Pharmaceutical firm Moderna and the National Institutes of Health are locked in a bitter dispute over who deserves credit for inventing key components of the company's mRNA-based Covid-19 vaccine, The New York Times reported
NIH scientists played "a major role" in developing Moderna's COViD-19 vaccine and the agency intends to defend its claim as co-owner of patents on the shot, Reuters quoted NIH Director Dr. Francis Collins as saying. Collins also said that the agency will legally defend its claim as co-owner of patents on the shot.
Collins said the NIH has been trying to resolve the patent conflict with Moderna amicably for some time and has failed.
Moderna excluded three NIH scientists as co-inventors of a central patent for its vaccine in its application filed in July this year. The vaccine was a result of a four-year collaboration between Moderna and the NIH,
NIH says that three of its scientists - Dr. John Mascola, Dr. Barney Graham and Dr. Kizzmekia Corbett - helped design the genetic sequence used in Moderna's vaccine and should be named on the patent application. Moderna also received $2.5 billion in grants and assured orders from U.S government.
Moderna has dismissed claims by NIH that three of its scientists played an instrumental role in designing the genetic sequence that triggers an immune response and should be recognised as co-inventors in the principal patent application.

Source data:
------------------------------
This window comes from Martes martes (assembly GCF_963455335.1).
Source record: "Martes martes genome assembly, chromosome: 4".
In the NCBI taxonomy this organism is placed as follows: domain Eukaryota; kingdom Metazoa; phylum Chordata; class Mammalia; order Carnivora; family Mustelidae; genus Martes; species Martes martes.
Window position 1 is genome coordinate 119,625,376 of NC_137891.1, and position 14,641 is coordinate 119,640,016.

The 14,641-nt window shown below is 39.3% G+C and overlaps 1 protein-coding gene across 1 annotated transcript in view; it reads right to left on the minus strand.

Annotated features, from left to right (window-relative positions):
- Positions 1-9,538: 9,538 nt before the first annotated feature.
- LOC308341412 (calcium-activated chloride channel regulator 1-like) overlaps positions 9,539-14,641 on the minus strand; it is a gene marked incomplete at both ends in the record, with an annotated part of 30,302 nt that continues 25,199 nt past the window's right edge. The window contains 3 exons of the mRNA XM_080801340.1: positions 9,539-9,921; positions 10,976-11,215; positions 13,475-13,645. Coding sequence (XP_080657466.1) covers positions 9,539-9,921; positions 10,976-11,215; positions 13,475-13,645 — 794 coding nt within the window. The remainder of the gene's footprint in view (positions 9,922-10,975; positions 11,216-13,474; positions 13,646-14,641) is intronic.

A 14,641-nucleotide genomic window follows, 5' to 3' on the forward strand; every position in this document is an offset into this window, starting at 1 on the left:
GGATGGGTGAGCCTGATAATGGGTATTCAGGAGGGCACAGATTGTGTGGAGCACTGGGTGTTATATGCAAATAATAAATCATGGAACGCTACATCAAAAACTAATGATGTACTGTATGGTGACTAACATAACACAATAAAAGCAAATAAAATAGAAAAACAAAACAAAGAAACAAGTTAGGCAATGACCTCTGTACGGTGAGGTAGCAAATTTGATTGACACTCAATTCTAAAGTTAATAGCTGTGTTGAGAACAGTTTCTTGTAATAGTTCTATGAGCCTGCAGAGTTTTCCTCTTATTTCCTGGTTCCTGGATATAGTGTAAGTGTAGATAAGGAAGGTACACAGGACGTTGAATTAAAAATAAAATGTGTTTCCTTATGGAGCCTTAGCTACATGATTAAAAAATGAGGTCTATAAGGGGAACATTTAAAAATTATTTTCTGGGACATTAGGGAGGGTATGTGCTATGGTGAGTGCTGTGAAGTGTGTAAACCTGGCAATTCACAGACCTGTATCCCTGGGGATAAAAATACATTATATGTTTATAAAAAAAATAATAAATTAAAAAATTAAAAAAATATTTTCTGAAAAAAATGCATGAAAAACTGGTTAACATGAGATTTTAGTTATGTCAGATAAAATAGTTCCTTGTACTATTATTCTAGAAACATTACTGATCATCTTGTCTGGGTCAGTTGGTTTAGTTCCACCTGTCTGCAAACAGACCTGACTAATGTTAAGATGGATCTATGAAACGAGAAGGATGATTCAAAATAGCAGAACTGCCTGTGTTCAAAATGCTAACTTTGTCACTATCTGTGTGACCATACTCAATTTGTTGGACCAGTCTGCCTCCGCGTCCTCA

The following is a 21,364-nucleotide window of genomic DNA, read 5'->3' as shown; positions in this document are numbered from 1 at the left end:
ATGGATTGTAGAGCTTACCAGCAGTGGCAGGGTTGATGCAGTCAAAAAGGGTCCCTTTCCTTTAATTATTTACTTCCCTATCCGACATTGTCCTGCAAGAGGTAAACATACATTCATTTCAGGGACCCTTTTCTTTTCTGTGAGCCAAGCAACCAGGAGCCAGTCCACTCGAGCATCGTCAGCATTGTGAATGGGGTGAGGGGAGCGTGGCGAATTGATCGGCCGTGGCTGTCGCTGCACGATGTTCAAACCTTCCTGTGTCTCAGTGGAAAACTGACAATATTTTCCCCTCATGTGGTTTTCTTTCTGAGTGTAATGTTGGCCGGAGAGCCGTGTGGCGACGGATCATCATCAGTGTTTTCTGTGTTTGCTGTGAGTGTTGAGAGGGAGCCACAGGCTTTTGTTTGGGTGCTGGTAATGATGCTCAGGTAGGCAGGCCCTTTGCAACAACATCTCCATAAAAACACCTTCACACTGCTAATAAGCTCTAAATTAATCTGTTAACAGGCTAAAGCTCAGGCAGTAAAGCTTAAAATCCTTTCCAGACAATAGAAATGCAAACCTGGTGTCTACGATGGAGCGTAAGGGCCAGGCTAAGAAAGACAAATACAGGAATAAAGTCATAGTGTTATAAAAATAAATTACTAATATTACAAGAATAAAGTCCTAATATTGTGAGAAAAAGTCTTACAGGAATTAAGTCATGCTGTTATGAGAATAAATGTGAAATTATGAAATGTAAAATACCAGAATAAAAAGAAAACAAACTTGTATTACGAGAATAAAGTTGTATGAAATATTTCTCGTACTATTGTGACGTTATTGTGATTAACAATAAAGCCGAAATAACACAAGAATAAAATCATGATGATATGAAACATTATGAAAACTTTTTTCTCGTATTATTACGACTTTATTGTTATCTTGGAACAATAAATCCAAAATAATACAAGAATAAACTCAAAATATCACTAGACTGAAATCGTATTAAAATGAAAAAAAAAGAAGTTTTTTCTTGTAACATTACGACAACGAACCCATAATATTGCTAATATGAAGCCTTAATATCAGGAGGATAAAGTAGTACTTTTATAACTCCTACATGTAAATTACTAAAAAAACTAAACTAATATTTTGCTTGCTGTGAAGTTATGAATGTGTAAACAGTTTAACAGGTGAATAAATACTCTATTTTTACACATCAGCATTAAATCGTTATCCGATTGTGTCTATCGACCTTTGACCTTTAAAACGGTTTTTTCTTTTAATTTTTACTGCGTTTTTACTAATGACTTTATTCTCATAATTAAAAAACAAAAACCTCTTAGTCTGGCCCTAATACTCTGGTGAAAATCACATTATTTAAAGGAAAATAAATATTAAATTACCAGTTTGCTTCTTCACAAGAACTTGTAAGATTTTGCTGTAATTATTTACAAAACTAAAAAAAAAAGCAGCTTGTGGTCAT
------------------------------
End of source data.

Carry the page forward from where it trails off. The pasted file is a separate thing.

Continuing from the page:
While Moderna acknowledged that NIH scientists played a “substantial role” in developing the vaccine, it disagrees with NIH patent claims.
"We do not agree that NIAID (National Institute of Allergy and Infectious Diseases, a diviion of NIH) scientists co-invented claims to the mRNA (modified nucleotide) sequence of our COVID-19 vaccine. The mRNA sequence was selected exclusively by Moderna scientists using Moderna’s technology and without input of NIAID scientists, who were not even aware of the mRNA sequence until after the patent application had already been filed. Therefore, only our scientists can be listed as the inventors on these claims." the company said in a statement.
The conflict that has significant implications for the vaccine’s long-term distribution and billions of dollars in future profits. Moderna has forecast a 2021 sales of $15 billion to $18 billion from the COVID-19 vaccine — its first and only commercial product — and up to $22 billin next year.
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